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What is an Heirship Affidavit?


Death and taxes are two of life's unavoidable certainties. To the buy-here-pay-here dealer, death also brings questions about what to do with a vehicle after a customer passes away. 

Ideally, the customer leaves behind a will, or a lawfully wedded spouse, or only one living child. Absent those circumstances, the dealer is left to determine what to do with the vehicle. This becomes particularly challenging when a deceased customer's family member asks the dealer if s/he can keep the car and simply continue making payments.
 
If the dealer agrees to allow a relative to take over the contract payments, then the dealer might consider having the relative sign all parts of the contract, just as the customer did. Additionally, transferring the title requires significant effort from the relative requesting the vehicle.
 
TXDMV's Form VTR-262 is the Affidavit of Heirship for a Motor Vehicle. You can find the form here, or pick one up at any county tax assessor's office. Page 2 of VTR-262 provides instructions on how to use the forms. Here are the highlights:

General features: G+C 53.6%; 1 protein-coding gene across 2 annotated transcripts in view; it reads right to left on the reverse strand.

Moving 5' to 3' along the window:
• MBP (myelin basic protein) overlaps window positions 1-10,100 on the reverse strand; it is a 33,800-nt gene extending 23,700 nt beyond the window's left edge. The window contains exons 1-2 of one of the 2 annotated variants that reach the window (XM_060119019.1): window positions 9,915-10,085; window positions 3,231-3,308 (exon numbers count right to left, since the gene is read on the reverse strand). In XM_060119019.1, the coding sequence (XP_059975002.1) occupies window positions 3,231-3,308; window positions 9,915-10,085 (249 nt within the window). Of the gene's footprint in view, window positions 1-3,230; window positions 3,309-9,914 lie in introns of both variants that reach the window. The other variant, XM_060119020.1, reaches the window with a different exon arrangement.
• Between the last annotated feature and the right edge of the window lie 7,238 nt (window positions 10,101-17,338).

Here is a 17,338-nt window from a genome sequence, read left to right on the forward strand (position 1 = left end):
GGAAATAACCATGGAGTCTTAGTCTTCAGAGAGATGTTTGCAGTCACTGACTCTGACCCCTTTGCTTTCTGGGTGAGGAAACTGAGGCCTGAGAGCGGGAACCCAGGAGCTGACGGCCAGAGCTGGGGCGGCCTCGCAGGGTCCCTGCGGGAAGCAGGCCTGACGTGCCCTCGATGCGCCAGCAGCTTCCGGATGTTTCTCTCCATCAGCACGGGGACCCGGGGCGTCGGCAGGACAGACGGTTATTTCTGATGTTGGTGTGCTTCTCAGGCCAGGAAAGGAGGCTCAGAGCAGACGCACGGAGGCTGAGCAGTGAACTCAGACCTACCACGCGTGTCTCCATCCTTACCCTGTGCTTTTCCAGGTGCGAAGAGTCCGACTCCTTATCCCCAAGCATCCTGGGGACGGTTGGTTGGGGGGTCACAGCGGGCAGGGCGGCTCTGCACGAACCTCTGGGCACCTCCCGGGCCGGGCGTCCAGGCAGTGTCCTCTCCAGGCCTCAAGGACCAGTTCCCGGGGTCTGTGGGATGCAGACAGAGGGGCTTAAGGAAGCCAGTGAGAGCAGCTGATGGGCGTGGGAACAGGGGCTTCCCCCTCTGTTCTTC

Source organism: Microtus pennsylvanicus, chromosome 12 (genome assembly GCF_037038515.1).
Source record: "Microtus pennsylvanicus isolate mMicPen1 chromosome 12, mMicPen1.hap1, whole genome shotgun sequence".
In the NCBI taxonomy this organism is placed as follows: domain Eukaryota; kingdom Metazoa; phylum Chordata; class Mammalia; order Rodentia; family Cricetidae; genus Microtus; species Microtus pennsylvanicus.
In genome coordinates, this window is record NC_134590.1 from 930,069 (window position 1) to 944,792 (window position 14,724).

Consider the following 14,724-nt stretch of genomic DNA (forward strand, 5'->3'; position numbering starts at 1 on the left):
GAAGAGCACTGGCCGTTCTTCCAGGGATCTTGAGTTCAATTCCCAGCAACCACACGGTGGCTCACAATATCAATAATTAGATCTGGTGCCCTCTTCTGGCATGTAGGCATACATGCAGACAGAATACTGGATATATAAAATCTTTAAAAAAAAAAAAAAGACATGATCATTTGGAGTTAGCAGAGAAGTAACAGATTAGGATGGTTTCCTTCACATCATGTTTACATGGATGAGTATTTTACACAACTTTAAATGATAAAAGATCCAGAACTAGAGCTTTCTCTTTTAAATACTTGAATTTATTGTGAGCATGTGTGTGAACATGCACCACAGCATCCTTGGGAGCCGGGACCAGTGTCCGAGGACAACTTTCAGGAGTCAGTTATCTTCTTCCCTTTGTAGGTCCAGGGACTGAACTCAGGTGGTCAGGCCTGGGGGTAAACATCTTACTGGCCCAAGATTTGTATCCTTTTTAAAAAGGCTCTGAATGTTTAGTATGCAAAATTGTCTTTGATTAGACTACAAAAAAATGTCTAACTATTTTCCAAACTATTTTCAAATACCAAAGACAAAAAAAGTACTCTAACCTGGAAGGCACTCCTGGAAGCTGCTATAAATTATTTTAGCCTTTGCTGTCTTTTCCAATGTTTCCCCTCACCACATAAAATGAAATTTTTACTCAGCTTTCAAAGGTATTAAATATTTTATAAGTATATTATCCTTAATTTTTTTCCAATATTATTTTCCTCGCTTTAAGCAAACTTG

• All heirs must sign the Affidavit.
  • Pay particular attention when there are surviving children whose parent is someone other than the surviving spouse.
  • The Affidavit may be used even when a deceased customer left a will IF a court determined that no administration is necessary. If this is the case, then the court document attesting to the same must be attached to the Affidavit. 
Once an heir presents the notarized Affidavit and any required attachments, the dealer will complete a new Form VTR 130-U, Application for Certificate of Texas Title, and apply for title as the dealer normally would for a sale.
 
Remember, a dealer always has the option of taking possession of the vehicle, writing off any remaining balance owed, and attempting to liquidate the vehicle. Probate matters can get messy, and sometimes the best way to avoid legal trouble down the road is to avoid dealing with such things in the first place.

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